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DAVID BOWIE Live Santa Monica '72 EMI (2008)

David Bowie

It was with some trepidation I approached this lavishly packaged first 'official' release of Bowie's much-bootlegged 1972 Santa Monica gig.

Because imagine, for a moment, the trauma of reuniting with an old flame after 35+ years - her image cherished over the years - only to discover her curves have now moved to all the wrong places and she no longer has all her own teeth. Some things, as they say, are better left alone.

For me, a gig only six weeks earlier on 4 September 1972 at the Top Rank Suite in Liverpool blew my mind and became the foundation stone of a lifetime's love of rock 'n' roll. I was just 16, my first ever 'real' gig in a small hot club, people packed together - heaving, swaying - the lights go down, the Clockwork Orange soundtrack blares out and the crowd surges as a spike haired, made-up creature in a lurex jump-suit emerges into the spotlight and the Spiders kick in at full volume. It was a defining rock 'n' roll moment and quite simply the best 95p I'll ever spend.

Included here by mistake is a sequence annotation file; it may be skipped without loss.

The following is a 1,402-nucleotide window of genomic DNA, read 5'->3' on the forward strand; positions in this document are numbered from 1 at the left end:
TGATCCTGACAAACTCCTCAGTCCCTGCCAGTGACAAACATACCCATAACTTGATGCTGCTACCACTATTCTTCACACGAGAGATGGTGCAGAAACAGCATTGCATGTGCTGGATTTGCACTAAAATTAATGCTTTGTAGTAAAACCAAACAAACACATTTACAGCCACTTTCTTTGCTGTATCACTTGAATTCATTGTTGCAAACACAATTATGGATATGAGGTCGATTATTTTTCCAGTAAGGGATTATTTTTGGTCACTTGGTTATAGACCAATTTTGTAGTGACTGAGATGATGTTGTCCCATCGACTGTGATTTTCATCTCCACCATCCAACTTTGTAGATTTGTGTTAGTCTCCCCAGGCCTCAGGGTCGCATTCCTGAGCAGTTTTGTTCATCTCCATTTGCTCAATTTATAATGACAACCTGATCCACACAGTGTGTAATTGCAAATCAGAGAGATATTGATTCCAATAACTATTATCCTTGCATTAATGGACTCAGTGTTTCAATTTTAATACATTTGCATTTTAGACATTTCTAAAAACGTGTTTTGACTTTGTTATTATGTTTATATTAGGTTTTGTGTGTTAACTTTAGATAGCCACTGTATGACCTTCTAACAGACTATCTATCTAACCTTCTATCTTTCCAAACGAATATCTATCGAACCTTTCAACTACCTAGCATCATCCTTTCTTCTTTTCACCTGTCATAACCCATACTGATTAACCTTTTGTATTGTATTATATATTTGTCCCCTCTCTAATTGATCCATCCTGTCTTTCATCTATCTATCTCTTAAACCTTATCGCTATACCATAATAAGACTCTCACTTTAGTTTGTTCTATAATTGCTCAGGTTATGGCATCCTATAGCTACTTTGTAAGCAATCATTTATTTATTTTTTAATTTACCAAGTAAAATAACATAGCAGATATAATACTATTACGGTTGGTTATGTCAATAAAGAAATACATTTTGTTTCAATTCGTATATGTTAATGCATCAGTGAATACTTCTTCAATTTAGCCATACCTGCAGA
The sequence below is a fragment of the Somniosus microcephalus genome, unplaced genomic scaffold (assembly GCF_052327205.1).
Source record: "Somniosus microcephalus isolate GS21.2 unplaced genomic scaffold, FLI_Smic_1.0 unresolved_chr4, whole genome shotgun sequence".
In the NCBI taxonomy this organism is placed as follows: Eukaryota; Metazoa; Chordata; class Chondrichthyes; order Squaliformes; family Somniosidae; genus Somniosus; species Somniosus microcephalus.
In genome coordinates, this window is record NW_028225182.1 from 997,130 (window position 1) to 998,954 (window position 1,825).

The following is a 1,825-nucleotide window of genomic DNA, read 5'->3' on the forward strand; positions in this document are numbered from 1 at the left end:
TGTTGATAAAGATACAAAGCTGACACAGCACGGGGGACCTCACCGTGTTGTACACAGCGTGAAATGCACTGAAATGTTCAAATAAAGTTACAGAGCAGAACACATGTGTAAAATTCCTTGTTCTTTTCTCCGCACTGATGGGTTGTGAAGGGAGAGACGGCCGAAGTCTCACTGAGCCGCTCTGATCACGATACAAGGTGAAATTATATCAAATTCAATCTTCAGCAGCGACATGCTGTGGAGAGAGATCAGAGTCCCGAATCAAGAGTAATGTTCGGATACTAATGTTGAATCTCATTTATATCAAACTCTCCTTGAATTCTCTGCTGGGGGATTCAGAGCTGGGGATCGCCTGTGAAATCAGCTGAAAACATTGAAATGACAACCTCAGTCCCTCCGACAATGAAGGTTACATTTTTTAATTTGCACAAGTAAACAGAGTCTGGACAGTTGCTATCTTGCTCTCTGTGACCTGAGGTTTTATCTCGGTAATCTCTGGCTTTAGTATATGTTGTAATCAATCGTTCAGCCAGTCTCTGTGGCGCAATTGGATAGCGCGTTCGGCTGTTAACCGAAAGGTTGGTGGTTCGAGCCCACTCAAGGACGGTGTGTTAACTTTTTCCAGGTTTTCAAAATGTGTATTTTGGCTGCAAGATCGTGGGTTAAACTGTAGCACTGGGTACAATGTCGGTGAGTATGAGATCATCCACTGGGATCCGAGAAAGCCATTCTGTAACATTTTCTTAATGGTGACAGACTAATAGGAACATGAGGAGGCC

So the dilemma was what would be in this Pandora's box? A reaffirmation? Or would it rock the very foundations of my faith?

The omens looked good. A boxed cover featuring a ticket stub (yes, I still have mine as well), contemporary photo cards and press commentaries, and a neat booklet make this an attractive collector's piece. But never mind the packaging, what about the performance?

Well as any fans will know, Bowie and the Spiders were in blistering form around this time. And there's enough BBC and other sessions available to confirm that, so the only lingering doubt in my mind was 'If it's that good, why has it taken 35 years to sanction an official Bowie endorsed release?'

But the prevarication had to end so, heeding the advice on the back of the original Ziggy Stardust album sleeve 'To Be played at maximum volume'; the needle finally hit the groove (figuratively speaking).

And what can I say? Fans will of Hunky / Ziggy era Bowie will not be disappointed. It's what rock is all about and that is raw, unchoreographed and spontaneous. OK, it may not be note perfect and there may be a few missed words but it make's today's arena acts seem sterile by comparison. My only complaint - if you do turn it up loud, there's a fair amount of tape hiss that you'd think they could have remastered out. But that's only a minor niggle.


Review by Pete Whalley

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***** Out of this world | **** Pretty damn fine |
*** OK, approach with caution unless you are a fan |
** Instant bargain bin fodder | * Ugly. Just ugly

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